The Purple Light Nights rock, created by members of the Hope Association for Community Living, Tillicum. Drawing attention to the 2020 Purple Rock Campaign. (Submitted/Sharlene Harrison-Hinds photo)

The Purple Light Nights rock, created by members of the Hope Association for Community Living, Tillicum. Drawing attention to the 2020 Purple Rock Campaign. (Submitted/Sharlene Harrison-Hinds photo)

Domestic violence: Two sides of the same coin

How people who are perpetrators of family violence can find help

Every relationship has two sides – like a coin. And like a coin, they are separate and distinct but have been melded together. Although the focus on domestic violence more often than not is on the victim, we are tragically forgetting the other side of the coin – the offenders or perpetrators of the violence – be it physical, emotional, sexual, psychological or financial.

Upon closer examination, it seems that both parties are victims, to a degree. One is trapped in the relationship and bound by violence and abuse, the other is trapped in the emotional and psychological causes of their behaviours.

This year, Purple Light Nights Campaign would like to acknowledge that both parties need help, which makes this year’s theme, R.O.C.K, even more appropriate than simply an acronym that applies to only the victims.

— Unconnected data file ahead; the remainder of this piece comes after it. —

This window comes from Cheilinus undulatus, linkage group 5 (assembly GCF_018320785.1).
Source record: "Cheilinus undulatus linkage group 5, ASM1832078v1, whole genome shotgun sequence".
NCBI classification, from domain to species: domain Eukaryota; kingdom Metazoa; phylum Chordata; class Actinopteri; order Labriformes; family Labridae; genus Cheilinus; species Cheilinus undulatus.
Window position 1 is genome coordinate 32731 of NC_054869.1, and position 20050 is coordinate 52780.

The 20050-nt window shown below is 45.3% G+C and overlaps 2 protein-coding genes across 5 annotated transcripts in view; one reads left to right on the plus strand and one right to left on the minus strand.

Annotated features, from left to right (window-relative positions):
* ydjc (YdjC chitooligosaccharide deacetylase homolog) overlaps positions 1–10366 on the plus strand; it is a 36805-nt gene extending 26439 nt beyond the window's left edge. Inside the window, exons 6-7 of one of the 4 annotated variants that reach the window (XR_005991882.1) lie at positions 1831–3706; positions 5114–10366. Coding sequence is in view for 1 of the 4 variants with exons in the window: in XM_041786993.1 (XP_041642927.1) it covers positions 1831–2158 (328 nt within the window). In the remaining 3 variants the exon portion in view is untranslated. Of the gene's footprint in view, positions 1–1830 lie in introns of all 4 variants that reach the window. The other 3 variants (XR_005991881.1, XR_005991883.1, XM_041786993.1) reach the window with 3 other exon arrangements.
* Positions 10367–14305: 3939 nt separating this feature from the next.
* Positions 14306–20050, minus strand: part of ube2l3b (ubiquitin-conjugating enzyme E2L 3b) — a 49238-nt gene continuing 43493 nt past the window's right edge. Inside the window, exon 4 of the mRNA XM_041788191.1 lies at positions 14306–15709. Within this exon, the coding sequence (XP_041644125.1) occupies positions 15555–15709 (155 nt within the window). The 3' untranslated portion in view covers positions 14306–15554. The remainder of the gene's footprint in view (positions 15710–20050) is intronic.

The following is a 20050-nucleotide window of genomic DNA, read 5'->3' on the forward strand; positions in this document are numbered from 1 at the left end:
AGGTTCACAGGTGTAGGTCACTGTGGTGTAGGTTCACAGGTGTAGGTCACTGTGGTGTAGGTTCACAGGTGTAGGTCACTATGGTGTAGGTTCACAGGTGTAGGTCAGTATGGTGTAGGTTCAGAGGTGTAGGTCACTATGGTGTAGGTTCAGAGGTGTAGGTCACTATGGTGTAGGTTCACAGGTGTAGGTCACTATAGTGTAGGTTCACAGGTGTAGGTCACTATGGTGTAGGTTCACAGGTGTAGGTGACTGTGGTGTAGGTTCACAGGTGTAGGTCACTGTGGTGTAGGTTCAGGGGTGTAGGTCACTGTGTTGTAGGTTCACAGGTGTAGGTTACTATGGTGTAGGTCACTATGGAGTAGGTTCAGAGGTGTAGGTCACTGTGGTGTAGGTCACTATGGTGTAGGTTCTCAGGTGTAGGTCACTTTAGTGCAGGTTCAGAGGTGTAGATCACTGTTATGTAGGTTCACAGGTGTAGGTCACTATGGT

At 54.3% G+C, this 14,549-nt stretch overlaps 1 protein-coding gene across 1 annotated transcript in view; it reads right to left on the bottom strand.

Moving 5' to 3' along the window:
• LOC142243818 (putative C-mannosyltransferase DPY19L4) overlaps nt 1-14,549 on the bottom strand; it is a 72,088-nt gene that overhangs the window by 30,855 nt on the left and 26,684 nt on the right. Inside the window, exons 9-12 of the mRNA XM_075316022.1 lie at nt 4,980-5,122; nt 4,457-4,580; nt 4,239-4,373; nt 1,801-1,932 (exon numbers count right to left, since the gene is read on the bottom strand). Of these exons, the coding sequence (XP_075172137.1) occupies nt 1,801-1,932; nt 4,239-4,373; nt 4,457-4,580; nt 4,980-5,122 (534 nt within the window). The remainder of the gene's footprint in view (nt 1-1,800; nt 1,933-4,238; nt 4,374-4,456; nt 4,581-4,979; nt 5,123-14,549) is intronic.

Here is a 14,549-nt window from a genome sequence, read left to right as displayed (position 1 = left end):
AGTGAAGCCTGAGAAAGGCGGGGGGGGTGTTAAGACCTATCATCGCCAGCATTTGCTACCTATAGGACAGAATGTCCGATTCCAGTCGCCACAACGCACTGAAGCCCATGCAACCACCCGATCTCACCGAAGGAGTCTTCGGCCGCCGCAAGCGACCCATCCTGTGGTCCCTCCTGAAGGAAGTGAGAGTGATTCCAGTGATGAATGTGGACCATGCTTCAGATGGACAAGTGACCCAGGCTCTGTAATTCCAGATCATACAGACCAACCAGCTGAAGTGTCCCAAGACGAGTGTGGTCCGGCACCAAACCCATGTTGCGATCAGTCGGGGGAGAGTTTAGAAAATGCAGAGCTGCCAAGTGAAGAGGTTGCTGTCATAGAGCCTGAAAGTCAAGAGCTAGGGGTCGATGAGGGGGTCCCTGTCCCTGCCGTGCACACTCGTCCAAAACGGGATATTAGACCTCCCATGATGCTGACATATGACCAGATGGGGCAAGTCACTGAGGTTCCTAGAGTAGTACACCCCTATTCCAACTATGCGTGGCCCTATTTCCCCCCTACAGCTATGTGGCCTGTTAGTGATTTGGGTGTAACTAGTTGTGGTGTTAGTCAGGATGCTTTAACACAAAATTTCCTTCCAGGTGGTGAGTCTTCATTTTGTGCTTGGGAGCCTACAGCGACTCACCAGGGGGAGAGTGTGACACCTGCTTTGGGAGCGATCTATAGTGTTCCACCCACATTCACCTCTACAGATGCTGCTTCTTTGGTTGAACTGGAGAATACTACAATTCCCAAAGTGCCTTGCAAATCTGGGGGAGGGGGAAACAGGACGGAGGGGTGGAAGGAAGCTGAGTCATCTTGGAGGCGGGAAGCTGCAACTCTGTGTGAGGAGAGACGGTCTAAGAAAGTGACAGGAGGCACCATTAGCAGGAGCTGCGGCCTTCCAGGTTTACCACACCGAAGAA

ROCK stands for: R: Reach out; O: Organize important documents; C: Connect with someone and K: Keep safe.

Victims are not the only ones who need to reach out for help, although there is more help available for them, a fact of life that needs to change, especially in smaller communities like Hope. Help is available for the offenders, but it is not as readily accessible locally as it is for victims.

An excellent resource for help is the Mennonite Central Committee which offers two highly effective programs to help offenders discover, cope with, and change the causes of their violent behaviours. One is the Home Improvement Program: Men in Relationships, which teaches how to identify and recognize abusive actions and attitudes, healthy ways of relating to and understanding abuse. Another is Home: A Safe Place for All. It’s a program that addresses both the victim and the offender and how outsiders – family, friends and others – can help be more than bystanders and assist both parties in finding solutions to their situations and emerge from the ravages of domestic violence.

As mentioned earlier, domestic violence is a like a coin, with two distinct sides that are different yet share a common plane. If our society does not treat both, then change is extremely difficult if not impossible. Nobody sets out to be a victim or an offender but life’s experiences do mold us and create the people we become. With the right help lives can be changed and improved.

Both programs are available in Abbotsford. For more information, contact MCC British Columbia in Abbotsford (604) 850-6639 | (888) 622-6337 toll-free direct line (604) 851-7725.

Learn more at https://mcccanada.ca/learn/where/canada/british-columbia

Or call BC211, which is open 24/7.

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